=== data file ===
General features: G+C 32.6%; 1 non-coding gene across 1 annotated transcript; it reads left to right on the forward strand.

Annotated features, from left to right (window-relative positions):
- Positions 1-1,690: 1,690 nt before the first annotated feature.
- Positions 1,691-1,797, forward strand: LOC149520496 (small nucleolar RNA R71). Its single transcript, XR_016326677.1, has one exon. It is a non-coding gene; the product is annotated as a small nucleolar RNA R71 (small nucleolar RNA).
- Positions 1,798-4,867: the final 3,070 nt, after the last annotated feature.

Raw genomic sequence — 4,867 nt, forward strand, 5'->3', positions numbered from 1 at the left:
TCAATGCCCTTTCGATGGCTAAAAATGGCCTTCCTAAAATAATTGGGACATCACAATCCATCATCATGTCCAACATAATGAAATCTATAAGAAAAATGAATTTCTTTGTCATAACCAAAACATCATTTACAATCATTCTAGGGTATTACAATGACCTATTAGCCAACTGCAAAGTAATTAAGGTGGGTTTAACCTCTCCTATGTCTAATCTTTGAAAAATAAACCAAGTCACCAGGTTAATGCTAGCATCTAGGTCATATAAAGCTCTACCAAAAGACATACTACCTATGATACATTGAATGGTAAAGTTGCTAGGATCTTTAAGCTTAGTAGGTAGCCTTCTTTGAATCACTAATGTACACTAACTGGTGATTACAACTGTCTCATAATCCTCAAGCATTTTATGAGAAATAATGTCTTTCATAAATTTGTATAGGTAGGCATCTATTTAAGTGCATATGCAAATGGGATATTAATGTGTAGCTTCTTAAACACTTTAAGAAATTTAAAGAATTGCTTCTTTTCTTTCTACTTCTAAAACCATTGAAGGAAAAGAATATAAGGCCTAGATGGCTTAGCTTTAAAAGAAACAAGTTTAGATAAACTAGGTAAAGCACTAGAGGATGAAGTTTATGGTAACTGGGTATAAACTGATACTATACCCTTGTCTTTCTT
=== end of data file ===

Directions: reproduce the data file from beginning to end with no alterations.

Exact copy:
General features: G+C 32.6%; 1 non-coding gene across 1 annotated transcript; it reads left to right on the forward strand.

Annotated features, from left to right (window-relative positions):
- Positions 1-1,690: 1,690 nt before the first annotated feature.
- Positions 1,691-1,797, forward strand: LOC149520496 (small nucleolar RNA R71). Its single transcript, XR_016326677.1, has one exon. It is a non-coding gene; the product is annotated as a small nucleolar RNA R71 (small nucleolar RNA).
- Positions 1,798-4,867: the final 3,070 nt, after the last annotated feature.

Raw genomic sequence — 4,867 nt, forward strand, 5'->3', positions numbered from 1 at the left:
TCAATGCCCTTTCGATGGCTAAAAATGGCCTTCCTAAAATAATTGGGACATCACAATCCATCATCATGTCCAACATAATGAAATCTATAAGAAAAATGAATTTCTTTGTCATAACCAAAACATCATTTACAATCATTCTAGGGTATTACAATGACCTATTAGCCAACTGCAAAGTAATTAAGGTGGGTTTAACCTCTCCTATGTCTAATCTTTGAAAAATAAACCAAGTCACCAGGTTAATGCTAGCATCTAGGTCATATAAAGCTCTACCAAAAGACATACTACCTATGATACATTGAATGGTAAAGTTGCTAGGATCTTTAAGCTTAGTAGGTAGCCTTCTTTGAATCACTAATGTACACTAACTGGTGATTACAACTGTCTCATAATCCTCAAGCATTTTATGAGAAATAATGTCTTTCATAAATTTGTATAGGTAGGCATCTATTTAAGTGCATATGCAAATGGGATATTAATGTGTAGCTTCTTAAACACTTTAAGAAATTTAAAGAATTGCTTCTTTTCTTTCTACTTCTAAAACCATTGAAGGAAAAGAATATAAGGCCTAGATGGCTTAGCTTTAAAAGAAACAAGTTTAGATAAACTAGGTAAAGCACTAGAGGATGAAGTTTATGGTAACTGGGTATAAACTGATACTATACCCTTGTCTTTCTT